How your customers’ ideas of your brand come together with all the brand touchpoints to create an experience that shapes your customer’s mind concerning your brand. The best compliment you can receive from a customer is for them to have a great experience. This is why all of these other elements are so important.



MOOD BOARD

A mood board is like your brand’s look book. It’s a collection of pre-existing visuals along with examples of your color pallet, fonts, and other visual elements that you use or plan to use to define your brand. Most designers will start here and create your visual identity from this step.



BRAND BOARD/ STYLE GUIDE

Brand boards are like your brand cheat sheet. It is one page that includes all of the visual elements of your brand. Do not get this confused with your mood board. Your mood board is used before your brand elements are finalized. And, your brand board or style guide is used to hold all of the approved elements of your brand. This is a guide used to create guidelines as to how you can stay on track with your brand and lay out rules for where and how you use elements of your visual identity.



VOICE

Your voice or brand’s voice is how you communicate with your audience and customers. This is all forms of communication from what you write in blog posts or status updates on social media to your bio, emails, newsletters, etc.



VALUES

Your brand values are the 3-5 words that convey what your brand stands for. Things like: Honest, Accepting, Open-minded, Adventurous, Safe, or Understanding.



MISSION

You may know this as the mission statement. Every brand and business should have one of these! Your mission is the “What” and “Who” of your brand. It is what drives all of your branding decision making in the present time. Questions to ask when developing your mission statement include:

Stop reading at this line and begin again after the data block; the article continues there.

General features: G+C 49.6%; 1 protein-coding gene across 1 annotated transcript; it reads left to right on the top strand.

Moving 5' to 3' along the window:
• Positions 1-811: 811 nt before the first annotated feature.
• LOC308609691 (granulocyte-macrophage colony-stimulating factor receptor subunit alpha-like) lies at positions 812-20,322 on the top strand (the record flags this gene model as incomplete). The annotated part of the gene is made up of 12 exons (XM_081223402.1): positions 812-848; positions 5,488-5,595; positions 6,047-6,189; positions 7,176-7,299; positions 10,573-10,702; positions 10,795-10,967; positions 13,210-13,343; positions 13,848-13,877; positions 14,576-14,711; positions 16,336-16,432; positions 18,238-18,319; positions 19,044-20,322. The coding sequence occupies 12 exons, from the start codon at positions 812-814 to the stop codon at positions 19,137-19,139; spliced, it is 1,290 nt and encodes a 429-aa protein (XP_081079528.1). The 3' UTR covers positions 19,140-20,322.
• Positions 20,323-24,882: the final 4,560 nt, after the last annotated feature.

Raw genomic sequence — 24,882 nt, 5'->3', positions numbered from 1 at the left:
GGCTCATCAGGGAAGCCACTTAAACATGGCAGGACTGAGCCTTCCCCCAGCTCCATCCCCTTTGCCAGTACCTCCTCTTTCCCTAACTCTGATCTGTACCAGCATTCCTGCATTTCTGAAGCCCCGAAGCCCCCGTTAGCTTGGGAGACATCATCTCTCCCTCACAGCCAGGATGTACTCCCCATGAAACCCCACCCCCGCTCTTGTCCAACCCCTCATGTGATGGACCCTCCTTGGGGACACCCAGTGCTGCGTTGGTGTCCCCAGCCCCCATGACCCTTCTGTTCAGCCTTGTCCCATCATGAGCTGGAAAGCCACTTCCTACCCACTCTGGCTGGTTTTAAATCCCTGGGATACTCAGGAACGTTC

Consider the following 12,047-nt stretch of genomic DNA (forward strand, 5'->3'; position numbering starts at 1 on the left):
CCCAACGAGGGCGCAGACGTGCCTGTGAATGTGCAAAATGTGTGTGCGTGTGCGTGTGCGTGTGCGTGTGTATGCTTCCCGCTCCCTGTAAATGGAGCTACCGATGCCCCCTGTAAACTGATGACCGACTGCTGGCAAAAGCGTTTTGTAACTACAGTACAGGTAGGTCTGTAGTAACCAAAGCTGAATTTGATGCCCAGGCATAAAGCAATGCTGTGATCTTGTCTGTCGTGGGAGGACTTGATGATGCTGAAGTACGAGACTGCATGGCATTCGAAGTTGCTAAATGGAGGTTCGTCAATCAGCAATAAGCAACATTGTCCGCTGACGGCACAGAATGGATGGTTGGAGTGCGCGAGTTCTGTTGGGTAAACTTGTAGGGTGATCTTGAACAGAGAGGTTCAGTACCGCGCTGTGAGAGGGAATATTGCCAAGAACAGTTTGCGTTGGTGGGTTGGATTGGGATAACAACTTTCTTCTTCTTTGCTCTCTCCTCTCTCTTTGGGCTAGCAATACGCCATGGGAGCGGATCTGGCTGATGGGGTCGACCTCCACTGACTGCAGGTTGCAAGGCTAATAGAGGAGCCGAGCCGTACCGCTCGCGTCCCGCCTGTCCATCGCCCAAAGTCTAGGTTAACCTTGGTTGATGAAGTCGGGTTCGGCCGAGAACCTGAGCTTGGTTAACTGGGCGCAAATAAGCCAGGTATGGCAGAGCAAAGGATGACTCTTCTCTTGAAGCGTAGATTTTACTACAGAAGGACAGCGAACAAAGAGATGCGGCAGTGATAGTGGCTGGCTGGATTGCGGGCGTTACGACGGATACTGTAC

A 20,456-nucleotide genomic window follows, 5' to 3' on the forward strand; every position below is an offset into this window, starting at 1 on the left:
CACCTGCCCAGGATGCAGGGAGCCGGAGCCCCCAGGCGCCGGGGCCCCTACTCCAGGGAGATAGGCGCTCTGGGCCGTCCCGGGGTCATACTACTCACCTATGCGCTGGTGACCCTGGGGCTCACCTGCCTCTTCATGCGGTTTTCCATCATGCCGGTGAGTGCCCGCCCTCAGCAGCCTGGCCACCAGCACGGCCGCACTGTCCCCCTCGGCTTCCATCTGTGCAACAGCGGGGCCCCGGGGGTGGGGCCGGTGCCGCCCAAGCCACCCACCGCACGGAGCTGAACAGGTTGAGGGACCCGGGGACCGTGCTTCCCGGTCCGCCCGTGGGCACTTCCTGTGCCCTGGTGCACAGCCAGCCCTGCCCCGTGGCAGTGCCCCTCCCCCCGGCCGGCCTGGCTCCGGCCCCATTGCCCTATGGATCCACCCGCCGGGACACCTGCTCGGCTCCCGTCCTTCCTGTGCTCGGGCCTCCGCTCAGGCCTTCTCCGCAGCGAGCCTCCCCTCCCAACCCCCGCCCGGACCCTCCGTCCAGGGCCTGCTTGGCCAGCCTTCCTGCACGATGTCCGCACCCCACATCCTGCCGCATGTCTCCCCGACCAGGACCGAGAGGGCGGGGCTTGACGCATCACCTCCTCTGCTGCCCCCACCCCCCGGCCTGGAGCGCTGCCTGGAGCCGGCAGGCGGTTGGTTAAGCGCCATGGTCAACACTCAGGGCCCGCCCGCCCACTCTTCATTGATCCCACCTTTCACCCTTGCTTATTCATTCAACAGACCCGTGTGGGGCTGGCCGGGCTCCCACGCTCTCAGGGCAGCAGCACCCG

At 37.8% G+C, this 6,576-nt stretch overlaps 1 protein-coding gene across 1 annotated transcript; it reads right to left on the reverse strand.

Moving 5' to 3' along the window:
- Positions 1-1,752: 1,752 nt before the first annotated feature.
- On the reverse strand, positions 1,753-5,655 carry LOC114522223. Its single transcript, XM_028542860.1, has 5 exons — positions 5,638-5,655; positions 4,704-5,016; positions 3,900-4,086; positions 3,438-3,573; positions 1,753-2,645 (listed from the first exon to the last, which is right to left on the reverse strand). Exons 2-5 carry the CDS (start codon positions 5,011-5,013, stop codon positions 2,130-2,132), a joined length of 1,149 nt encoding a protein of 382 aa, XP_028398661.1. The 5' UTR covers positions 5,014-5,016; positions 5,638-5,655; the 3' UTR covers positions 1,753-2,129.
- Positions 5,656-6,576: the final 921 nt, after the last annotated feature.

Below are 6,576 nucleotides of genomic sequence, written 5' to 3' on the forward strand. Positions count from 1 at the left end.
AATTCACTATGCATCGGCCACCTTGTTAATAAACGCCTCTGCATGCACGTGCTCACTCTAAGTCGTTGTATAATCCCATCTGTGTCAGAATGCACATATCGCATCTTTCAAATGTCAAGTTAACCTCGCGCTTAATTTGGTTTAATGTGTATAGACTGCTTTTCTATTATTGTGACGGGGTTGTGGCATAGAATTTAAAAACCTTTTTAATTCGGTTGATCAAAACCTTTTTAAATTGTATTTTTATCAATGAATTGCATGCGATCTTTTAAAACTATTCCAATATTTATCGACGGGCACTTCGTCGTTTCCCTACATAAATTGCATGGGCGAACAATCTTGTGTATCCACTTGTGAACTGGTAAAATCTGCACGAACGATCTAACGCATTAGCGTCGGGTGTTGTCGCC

· What do we do?

· Who do we serve?

· How do we serve them?



VISION

Your brand’s vision is the “why”. Your vision focuses on the future. It finishes the sentence, “I am doing this so that …..”. It is aspirational in nature and gives your overall business purpose. It allows room for your brand to grow and develop from where it is now. Questions to ask when developing your brand vision look like this:

· What is my end goal?

· Who am I aspiring to change?

· What problem am I solving for the greater good?



IDEAL CUSTOMER AVATARS

When thinking about who your brand serves, it is important to create Idea Customer Avatars. These are specific and go much more in depth than regular demographics. For these to be successful, you should include things like their dislikes, likes, aspirations, fears, etc.

These avatars are essential when planning out how your brand will look and your brand voice.



It is my hope that this list will help you feel better prepared to conquer your brand goals for 2020! Now, when the branding and marketing gurus start talking about their job and what it is that they do, you will know exactly what they are talking about!


Happy Branding!